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On scalable instances and including everyone

Mike Schramm

Think it's "ridiculous" that you need exactly 10 or 25 (or 40-- or 3) people to raid? Beefpile does. He wants a World of Warcraft that conforms to his wishes-- if he's got seven players, they should have an instance to go without grabbing three more or leaving two behind.

And there is such a game-- it's called Dungeon Runners, or Diablo II, or any other game that scales itself to match the players in it. But there are, of course, tradeoffs to such a system. If you have scalable instances (or a scalable overworld, or anything else that scales according to the people playing it), then you start to miss out on some of the development choices you can make. Many of the best bosses in the game don't work unless you have a certain number and a certain mix of characters involved, and any scalable instances would miss out on that design choice.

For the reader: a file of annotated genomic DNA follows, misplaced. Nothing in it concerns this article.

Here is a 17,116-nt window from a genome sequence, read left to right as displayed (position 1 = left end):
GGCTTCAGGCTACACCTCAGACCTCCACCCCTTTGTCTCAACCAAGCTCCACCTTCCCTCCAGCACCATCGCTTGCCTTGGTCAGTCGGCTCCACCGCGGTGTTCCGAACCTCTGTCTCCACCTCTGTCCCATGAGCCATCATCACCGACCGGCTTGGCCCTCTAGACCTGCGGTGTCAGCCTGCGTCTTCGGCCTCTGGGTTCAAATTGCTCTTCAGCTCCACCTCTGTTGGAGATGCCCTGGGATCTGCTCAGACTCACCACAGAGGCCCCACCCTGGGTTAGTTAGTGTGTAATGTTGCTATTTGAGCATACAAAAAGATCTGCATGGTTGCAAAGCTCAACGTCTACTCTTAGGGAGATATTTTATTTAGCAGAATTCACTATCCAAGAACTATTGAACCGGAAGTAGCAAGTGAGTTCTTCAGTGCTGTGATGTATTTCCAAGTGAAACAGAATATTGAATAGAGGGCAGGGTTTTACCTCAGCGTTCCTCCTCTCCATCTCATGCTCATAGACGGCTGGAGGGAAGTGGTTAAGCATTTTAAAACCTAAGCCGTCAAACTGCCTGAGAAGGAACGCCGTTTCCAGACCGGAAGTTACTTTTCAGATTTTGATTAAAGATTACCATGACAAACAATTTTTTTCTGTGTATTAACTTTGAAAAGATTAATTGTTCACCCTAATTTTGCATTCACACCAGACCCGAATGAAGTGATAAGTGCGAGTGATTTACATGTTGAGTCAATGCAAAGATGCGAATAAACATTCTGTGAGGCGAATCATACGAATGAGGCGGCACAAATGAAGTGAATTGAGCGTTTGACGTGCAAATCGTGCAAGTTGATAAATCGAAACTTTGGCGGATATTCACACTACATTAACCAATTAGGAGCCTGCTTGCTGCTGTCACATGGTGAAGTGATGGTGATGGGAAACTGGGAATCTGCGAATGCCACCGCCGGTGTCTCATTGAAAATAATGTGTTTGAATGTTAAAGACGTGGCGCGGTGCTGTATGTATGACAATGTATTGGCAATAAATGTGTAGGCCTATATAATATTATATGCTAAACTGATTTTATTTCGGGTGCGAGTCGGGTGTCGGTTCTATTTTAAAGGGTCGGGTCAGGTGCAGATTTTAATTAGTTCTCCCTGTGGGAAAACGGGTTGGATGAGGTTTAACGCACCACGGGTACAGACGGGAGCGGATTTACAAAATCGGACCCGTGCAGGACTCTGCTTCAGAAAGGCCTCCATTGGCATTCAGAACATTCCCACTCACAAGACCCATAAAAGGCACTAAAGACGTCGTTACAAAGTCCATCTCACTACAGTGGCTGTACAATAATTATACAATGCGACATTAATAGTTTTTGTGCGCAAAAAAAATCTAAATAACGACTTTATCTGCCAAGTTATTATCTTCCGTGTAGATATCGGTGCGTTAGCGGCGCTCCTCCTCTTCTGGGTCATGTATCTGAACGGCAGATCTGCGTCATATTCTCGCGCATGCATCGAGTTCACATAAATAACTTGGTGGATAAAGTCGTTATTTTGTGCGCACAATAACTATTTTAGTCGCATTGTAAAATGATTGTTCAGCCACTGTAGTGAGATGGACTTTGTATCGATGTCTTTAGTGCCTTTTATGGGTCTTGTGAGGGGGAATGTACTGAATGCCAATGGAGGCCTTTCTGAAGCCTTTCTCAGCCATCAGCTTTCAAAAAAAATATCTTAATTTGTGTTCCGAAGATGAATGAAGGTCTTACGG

It's the same reason we haven't seen single-player instances yet-- because making things scalable would mean that developers would have to make everything accessible for all classes, and therefore they would lose the design that made the game so popular in the first place. If you want to play a game that scales to as many players as you have, you're welcome to play something else. But if you want to experience the content designed by the WoW programmers the way they intended, you've got to log in with what each instance requires.

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